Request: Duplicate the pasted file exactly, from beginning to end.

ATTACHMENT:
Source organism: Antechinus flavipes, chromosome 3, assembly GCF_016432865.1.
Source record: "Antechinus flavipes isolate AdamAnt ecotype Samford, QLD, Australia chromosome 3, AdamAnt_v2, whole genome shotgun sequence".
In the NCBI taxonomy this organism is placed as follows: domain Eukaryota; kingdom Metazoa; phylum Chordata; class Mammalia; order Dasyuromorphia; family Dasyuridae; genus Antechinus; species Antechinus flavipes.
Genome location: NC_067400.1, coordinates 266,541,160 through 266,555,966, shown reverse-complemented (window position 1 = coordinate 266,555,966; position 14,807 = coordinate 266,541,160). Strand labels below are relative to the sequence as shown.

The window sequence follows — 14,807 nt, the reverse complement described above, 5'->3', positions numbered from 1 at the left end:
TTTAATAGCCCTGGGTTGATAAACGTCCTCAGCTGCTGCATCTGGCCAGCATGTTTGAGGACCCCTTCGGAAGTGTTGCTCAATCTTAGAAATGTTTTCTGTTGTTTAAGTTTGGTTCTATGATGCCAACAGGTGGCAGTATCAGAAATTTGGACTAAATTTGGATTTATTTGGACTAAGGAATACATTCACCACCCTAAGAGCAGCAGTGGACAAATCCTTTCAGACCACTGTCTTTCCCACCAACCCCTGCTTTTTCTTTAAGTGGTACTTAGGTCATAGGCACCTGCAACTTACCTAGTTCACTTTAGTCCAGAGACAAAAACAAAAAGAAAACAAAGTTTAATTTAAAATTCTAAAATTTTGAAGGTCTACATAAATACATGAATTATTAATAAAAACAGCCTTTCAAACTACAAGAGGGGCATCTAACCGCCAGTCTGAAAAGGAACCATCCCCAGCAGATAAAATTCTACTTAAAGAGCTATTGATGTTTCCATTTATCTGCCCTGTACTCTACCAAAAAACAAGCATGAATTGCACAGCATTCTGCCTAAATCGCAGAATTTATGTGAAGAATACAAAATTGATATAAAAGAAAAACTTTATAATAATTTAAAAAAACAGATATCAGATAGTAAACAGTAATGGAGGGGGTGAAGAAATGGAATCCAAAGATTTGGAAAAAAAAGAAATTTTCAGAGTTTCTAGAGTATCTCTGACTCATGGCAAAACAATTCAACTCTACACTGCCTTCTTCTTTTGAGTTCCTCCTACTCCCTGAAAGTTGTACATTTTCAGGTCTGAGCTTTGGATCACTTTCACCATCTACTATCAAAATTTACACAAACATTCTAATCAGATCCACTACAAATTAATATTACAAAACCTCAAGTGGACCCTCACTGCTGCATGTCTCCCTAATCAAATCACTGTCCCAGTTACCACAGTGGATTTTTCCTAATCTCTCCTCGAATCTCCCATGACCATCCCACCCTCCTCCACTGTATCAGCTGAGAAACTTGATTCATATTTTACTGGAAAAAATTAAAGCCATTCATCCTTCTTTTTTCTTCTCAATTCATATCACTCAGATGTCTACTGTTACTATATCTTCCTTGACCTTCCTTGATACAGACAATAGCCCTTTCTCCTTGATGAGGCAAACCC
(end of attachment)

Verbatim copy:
Source organism: Antechinus flavipes, chromosome 3, assembly GCF_016432865.1.
Source record: "Antechinus flavipes isolate AdamAnt ecotype Samford, QLD, Australia chromosome 3, AdamAnt_v2, whole genome shotgun sequence".
In the NCBI taxonomy this organism is placed as follows: domain Eukaryota; kingdom Metazoa; phylum Chordata; class Mammalia; order Dasyuromorphia; family Dasyuridae; genus Antechinus; species Antechinus flavipes.
Genome location: NC_067400.1, coordinates 266,541,160 through 266,555,966, shown reverse-complemented (window position 1 = coordinate 266,555,966; position 14,807 = coordinate 266,541,160). Strand labels below are relative to the sequence as shown.

The window sequence follows — 14,807 nt, the reverse complement described above, 5'->3', positions numbered from 1 at the left end:
TTTAATAGCCCTGGGTTGATAAACGTCCTCAGCTGCTGCATCTGGCCAGCATGTTTGAGGACCCCTTCGGAAGTGTTGCTCAATCTTAGAAATGTTTTCTGTTGTTTAAGTTTGGTTCTATGATGCCAACAGGTGGCAGTATCAGAAATTTGGACTAAATTTGGATTTATTTGGACTAAGGAATACATTCACCACCCTAAGAGCAGCAGTGGACAAATCCTTTCAGACCACTGTCTTTCCCACCAACCCCTGCTTTTTCTTTAAGTGGTACTTAGGTCATAGGCACCTGCAACTTACCTAGTTCACTTTAGTCCAGAGACAAAAACAAAAAGAAAACAAAGTTTAATTTAAAATTCTAAAATTTTGAAGGTCTACATAAATACATGAATTATTAATAAAAACAGCCTTTCAAACTACAAGAGGGGCATCTAACCGCCAGTCTGAAAAGGAACCATCCCCAGCAGATAAAATTCTACTTAAAGAGCTATTGATGTTTCCATTTATCTGCCCTGTACTCTACCAAAAAACAAGCATGAATTGCACAGCATTCTGCCTAAATCGCAGAATTTATGTGAAGAATACAAAATTGATATAAAAGAAAAACTTTATAATAATTTAAAAAAACAGATATCAGATAGTAAACAGTAATGGAGGGGGTGAAGAAATGGAATCCAAAGATTTGGAAAAAAAAGAAATTTTCAGAGTTTCTAGAGTATCTCTGACTCATGGCAAAACAATTCAACTCTACACTGCCTTCTTCTTTTGAGTTCCTCCTACTCCCTGAAAGTTGTACATTTTCAGGTCTGAGCTTTGGATCACTTTCACCATCTACTATCAAAATTTACACAAACATTCTAATCAGATCCACTACAAATTAATATTACAAAACCTCAAGTGGACCCTCACTGCTGCATGTCTCCCTAATCAAATCACTGTCCCAGTTACCACAGTGGATTTTTCCTAATCTCTCCTCGAATCTCCCATGACCATCCCACCCTCCTCCACTGTATCAGCTGAGAAACTTGATTCATATTTTACTGGAAAAAATTAAAGCCATTCATCCTTCTTTTTTCTTCTCAATTCATATCACTCAGATGTCTACTGTTACTATATCTTCCTTGACCTTCCTTGATACAGACAATAGCCCTTTCTCCTTGATGAGGCAAACCC